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Title The Chicago martyrs
Alternative Title The Chicago martyrs: the famous speeches of the eight anarchists in Judge Gary's court, October 7, 8, 9, 1886, and Reasons for pardoning Fielden, Neebe, and Schwab
Contributor (LCNAF)
  • Altgeld, John Peter, 1847-1902
  • Spies, August Vincent Theodore, 1855-1887
Publisher Free Society Publishing Co.
Place of Creation (TGN)
  • San Francisco, California
Date 1899
Subject.Topical (LCSH)
  • Haymarket Square Riot, Chicago, Ill., 1886
  • Anarchists
Subject.Name (LCNAF)
  • Fielden, Samuel, 1847-
  • Neebe, Oscar W., 1850-
  • Schwab, Michael, 1853-
Genre (AAT)
  • pamphlets
Language English
Type (DCMI)
  • Text
Original Item Extent 159 pages; [2] leaves of plates; 1 illustration; 1 portrait; 23 cm.
Original Item Location HX846.C4C43 1899
Original Item URL http://library.uh.edu/record=b8319999~S11
Original Collection Socialist and Communist Pamphlets
Digital Collection Socialist and Communist Pamphlets
Digital Collection URL http://digital.lib.uh.edu/collection/scpamp
Repository Special Collections, University of Houston Libraries
Repository URL http://libraries.uh.edu/branches/special-collections
Use and Reproduction This item is in the public domain and may be used freely.
File Name index.cpd
Item Description
Title Image 92
Format (IMT)
  • image/jpeg
File Name uhlib_21042507_091.jpg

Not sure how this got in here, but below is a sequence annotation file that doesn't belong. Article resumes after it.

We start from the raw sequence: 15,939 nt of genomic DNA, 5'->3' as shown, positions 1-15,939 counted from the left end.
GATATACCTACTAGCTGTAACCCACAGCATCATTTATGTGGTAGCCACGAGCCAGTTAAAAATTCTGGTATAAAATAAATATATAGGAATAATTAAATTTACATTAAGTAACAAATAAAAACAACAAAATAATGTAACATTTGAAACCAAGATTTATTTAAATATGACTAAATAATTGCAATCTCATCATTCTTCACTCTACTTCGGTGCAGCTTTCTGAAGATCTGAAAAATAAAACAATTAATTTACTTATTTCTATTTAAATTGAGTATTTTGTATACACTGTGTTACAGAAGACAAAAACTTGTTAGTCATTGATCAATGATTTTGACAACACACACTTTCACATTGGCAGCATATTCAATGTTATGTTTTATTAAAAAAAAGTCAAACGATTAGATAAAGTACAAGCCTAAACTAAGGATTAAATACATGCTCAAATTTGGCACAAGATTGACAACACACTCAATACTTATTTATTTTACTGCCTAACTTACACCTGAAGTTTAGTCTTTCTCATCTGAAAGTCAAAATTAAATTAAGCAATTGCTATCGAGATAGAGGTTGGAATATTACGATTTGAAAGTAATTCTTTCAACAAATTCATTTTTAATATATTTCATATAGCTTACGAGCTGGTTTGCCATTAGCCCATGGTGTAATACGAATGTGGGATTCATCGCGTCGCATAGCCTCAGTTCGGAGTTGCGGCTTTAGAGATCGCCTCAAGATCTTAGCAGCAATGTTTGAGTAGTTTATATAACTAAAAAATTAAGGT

Transcript 84 ADDRESS OF ALBERT R. PARSONS. ciful against this slavery, this enslavement. I know it is wrong; I know it should be denounced, but keep inside of the law; keep inside of the constitution." Your honor, I quote from the speech of Charles Sumner, that great American, in answer and in reply to that remark. Said he: "Anything for human rights is constitutional. No learning in books, no skill acquired in courts, no sharpness in forensic dealings, no cunning in splitting hairs can impair tbe vigor thereof. This is the supreme law of the land, anything in the constitution or laws of any State to the contrary notwithstanding." I never said anything that could equal that in lawlessness. Go, gentlemen of tbe prosecution, dig up the ashes of Sumner and scatter them in disgrace to the winds, tear down the monument that the American peeple have erected to his honor, and erect thereon some emblem of your contempt! yf I will read you now an extract from the Alarm, a little editorial: " Any pretense called freedom, however loudly heralded, which does not bring peace, plenty and comfort to all the members of the human race, is a lie and a fraud on the face of it." Another expression from the Alarm—a little editorial: "A man gets rich by meanneFS and poor because he is generous. How long can we tolerate the vile system which rewards meanness and starves generosity?" Your honor, one of the most startling facts in connection with this trial, the labor movement, and the general situation of affairs is to be found in the fact that during the last two or three years at least one-half of the large industrial establishments of tbe United States, the larger corporations, monopolies, and industries, have been conducted under military supervision. A startling fact this is. Armed men, armed guards, either the Pinkertons or the police, the police of the municipalities in the cities, or the militia, or the United States army, as has been done in some cases, are supervising one-half of the industries of America, that iB, the larger industries. It is a positive fact. Think of this! Who is doing this? Now, as an offset to this state of affairs, we find 1,200 delegates assembled in Richmond, Va., representing our American workingmen in the convention of the Knights of Labor. That congress, that organization is the reply which is being made by peaceable laborers to the rifle diet advice, the strychnine business, and the hand grenade business, and club business advice by the Chicago, New York, Philadelphia, and other large papers in this country. These men are assembled in self-defense. The conflict is the struggle between liberty and authority—authority in any and every form. Those who are in authority tell the workingmen that if they want to enjoy the law and the protection of the law, they must render a cheerful obedience to the law. Why a man, when be flogs his slave for disobedience, tells him the same thing. Your honor, according to your construction of sentence, or the reason which you propose as a portion of the ground work upon which you expect to render your proposed sentence, you deny the right of Americans to defend themselves against the rifle diet, and to protest against these outrageous things, to object to the strychnine business. These are the things that have made us what we are. If there be any wrong in me I am the product of these conditions. I am the creature of circumstances; I am the effect of a cause. Now, where ia that cause? What is that cause? But, if it comes to that, the right of free speech, the right of free press, the right of peaceable